His attempt to ease the tension in the room failed. 

“So…  w-what now?” I asked, steeling myself as much as I could, even though it must’ve seemed obvious I was terrified and confused. “Are you gonna, I don’t know, take my soul or something...?”

“No, I won’t take it,” the Reaper answered, “but I will be guiding you to the other side. “I’d rather make sure you pass on with everything cleared up, you know, no regrets.”

I exhaled when I realized that my soul wasn’t going to be reaped or anything like that. I didn’t even realize I was holding my breath until then.

“So, does that mean you’ll bring me back as a ghost or something?”

“Nothing like that, I’m afraid,” he replied, smiling a little as if he was amused. “I’d rather talk you through it, though, so that at the very least, you’ll have no worries when you’re, you know… gone. ...So, I take it you remember how you died?”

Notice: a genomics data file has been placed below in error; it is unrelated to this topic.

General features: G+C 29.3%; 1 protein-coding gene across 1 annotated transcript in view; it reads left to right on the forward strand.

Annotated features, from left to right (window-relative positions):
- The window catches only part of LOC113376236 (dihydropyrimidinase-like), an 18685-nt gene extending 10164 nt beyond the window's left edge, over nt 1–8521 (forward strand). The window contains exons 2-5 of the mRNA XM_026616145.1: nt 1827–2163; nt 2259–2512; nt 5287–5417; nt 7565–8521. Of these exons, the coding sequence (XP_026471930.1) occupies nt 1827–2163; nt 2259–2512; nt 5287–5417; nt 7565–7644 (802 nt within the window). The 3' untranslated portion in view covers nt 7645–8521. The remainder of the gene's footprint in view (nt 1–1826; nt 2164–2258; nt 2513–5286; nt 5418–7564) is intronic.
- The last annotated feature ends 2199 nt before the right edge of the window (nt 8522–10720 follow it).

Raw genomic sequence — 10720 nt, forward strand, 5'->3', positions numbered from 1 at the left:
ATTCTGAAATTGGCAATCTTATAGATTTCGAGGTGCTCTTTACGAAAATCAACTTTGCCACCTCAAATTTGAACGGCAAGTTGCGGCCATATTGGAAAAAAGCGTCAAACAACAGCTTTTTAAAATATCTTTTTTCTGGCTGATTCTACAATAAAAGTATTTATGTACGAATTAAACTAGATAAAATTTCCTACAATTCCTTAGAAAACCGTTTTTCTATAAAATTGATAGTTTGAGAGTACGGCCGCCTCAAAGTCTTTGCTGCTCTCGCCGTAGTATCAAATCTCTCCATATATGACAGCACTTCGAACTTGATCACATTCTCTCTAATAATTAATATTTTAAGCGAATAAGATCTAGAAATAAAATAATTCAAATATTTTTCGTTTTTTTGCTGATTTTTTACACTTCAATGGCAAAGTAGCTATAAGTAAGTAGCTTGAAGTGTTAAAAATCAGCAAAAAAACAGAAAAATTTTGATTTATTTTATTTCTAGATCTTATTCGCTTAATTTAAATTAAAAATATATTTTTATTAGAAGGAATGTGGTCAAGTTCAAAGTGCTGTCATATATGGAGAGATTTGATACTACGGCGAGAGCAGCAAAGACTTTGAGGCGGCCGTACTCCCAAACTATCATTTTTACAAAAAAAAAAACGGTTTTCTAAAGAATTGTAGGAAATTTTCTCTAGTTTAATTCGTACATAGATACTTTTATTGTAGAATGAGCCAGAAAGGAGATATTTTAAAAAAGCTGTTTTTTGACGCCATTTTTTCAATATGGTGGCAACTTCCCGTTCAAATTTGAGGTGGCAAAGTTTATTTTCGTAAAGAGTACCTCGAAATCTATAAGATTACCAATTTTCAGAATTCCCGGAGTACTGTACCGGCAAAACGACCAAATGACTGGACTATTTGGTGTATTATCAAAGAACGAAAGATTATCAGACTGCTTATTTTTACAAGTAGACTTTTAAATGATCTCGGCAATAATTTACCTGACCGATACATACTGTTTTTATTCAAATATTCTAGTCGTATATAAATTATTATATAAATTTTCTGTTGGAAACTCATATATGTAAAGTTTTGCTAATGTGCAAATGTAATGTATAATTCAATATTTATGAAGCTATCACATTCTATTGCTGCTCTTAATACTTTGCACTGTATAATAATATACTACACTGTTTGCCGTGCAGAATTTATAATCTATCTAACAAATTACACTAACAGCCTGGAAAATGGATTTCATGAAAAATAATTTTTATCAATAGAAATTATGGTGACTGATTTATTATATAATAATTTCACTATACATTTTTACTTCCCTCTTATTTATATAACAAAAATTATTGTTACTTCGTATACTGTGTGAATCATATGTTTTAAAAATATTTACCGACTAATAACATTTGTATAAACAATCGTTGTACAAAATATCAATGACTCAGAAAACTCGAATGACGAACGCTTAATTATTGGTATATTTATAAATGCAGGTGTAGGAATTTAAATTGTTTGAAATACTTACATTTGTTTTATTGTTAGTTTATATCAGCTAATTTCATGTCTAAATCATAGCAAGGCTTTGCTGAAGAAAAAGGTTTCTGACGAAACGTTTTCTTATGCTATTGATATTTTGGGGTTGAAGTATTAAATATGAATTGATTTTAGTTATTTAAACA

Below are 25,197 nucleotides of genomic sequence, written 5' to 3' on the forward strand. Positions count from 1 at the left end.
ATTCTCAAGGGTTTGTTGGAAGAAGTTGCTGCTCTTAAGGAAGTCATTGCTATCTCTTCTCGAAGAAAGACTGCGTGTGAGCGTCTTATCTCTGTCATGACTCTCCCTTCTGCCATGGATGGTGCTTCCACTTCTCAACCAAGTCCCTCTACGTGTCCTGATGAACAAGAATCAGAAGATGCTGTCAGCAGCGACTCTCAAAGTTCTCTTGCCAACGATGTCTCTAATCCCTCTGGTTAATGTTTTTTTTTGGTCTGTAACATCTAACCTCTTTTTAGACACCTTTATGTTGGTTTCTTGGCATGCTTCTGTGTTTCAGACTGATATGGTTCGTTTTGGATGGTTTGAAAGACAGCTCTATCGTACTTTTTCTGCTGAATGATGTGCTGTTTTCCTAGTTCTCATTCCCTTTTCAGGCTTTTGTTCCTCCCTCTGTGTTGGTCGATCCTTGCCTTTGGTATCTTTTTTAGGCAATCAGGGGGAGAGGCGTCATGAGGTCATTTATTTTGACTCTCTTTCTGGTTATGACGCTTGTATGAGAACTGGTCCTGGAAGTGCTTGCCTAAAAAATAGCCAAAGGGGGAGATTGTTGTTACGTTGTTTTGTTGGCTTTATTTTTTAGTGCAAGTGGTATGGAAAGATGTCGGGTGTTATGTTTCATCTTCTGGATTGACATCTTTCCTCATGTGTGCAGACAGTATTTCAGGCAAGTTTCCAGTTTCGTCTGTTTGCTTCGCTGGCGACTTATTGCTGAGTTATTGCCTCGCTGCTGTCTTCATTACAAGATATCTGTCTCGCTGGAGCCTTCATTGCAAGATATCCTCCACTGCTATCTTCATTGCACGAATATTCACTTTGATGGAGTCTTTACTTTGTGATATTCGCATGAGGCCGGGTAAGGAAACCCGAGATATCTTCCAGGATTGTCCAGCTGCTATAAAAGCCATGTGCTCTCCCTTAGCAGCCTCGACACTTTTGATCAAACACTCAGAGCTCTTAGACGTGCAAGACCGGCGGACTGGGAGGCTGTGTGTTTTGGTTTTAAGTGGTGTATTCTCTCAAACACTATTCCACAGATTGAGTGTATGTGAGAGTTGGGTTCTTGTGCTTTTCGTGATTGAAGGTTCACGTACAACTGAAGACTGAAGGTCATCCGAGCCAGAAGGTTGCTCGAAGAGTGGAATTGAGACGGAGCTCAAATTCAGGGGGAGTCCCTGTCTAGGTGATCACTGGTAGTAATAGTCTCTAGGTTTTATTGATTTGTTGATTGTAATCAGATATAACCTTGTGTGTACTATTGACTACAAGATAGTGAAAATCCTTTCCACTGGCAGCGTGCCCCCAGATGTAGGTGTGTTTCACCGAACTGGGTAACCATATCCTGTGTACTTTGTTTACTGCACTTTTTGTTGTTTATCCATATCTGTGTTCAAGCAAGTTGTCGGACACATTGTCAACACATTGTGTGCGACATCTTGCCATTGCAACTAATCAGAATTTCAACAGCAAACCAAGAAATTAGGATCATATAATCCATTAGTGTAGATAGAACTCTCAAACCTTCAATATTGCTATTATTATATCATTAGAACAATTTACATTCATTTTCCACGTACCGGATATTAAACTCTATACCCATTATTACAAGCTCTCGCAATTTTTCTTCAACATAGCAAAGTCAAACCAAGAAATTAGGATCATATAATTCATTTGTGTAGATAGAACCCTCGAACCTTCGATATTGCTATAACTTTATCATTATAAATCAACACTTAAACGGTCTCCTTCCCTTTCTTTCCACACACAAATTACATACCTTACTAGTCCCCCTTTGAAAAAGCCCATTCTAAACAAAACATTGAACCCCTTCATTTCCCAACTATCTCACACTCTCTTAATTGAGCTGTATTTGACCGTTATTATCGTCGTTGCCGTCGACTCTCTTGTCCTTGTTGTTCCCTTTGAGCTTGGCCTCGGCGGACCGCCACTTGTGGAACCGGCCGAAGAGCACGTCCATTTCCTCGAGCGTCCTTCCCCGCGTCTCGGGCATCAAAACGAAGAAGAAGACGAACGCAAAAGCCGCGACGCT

“...Yeah.” It made my head pound to recall it, but the last few moments of my life were fresh in my mind. I was walking in the city when I suddenly saw a woman crossing a red light. A truck was barreling in her direction without a care, and before I could even think properly, I dropped everything I had and pushed her out of the way. Everything else in the split-seconds I had left was just an ocean of feelings, and a painfully slow replay of my life before everything suddenly turned black.

“The woman… is she alright?” I asked.

The Reaper nodded. “You pushed her out of the way just in time. She’s fine now, thanks to you.”

I sighed in relief, knowing I hadn’t died aimlessly. Then, another question bubbled up. “Was there… any way that she could’ve gotten out of it… without anyone dying?” I asked. It sounded like a stupid question, but I guessed that nobody would be a better expert on fatal situations. I needed to hear what he had to say.